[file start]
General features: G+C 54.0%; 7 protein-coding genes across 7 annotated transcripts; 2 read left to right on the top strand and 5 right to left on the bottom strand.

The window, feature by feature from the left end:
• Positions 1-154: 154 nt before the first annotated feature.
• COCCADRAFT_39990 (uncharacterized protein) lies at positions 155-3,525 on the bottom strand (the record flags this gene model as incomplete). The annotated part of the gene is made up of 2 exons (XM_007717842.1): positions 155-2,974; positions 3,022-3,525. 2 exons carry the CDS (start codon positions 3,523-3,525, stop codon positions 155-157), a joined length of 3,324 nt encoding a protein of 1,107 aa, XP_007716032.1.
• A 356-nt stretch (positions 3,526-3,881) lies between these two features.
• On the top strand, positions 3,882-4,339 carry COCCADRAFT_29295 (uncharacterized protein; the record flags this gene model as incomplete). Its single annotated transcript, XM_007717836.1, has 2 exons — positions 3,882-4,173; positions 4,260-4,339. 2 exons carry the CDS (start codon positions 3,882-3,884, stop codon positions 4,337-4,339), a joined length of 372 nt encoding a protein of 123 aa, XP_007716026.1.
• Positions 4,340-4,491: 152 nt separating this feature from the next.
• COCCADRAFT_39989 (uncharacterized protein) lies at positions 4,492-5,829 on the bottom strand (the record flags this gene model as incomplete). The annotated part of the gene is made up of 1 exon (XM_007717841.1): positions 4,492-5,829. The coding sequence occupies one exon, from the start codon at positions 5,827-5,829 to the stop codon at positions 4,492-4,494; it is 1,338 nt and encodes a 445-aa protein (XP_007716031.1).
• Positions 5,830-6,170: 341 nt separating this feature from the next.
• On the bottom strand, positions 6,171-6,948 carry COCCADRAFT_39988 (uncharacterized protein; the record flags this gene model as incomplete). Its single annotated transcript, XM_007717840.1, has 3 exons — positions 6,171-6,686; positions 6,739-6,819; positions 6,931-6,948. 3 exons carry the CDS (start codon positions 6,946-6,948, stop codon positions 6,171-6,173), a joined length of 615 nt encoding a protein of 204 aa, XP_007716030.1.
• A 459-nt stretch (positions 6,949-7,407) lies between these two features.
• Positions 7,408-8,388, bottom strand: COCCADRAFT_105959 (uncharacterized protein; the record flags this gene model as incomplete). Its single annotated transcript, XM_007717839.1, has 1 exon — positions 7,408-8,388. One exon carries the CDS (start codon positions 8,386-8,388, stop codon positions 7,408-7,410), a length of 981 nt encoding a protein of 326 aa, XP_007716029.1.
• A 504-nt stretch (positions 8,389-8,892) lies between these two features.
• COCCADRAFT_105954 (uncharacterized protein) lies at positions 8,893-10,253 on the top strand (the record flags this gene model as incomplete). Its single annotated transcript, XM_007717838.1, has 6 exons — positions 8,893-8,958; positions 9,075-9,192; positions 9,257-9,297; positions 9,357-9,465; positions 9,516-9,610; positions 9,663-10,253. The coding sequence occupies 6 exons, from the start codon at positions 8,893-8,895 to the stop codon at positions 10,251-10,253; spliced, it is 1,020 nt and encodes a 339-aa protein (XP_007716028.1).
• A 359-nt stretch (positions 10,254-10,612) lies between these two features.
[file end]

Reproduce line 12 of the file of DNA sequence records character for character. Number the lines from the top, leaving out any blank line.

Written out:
• Positions 7,408-8,388, bottom strand: COCCADRAFT_105959 (uncharacterized protein; the record flags this gene model as incomplete). Its single annotated transcript, XM_007717839.1, has 1 exon — positions 7,408-8,388. One exon carries the CDS (start codon positions 8,386-8,388, stop codon positions 7,408-7,410), a length of 981 nt encoding a protein of 326 aa, XP_007716029.1.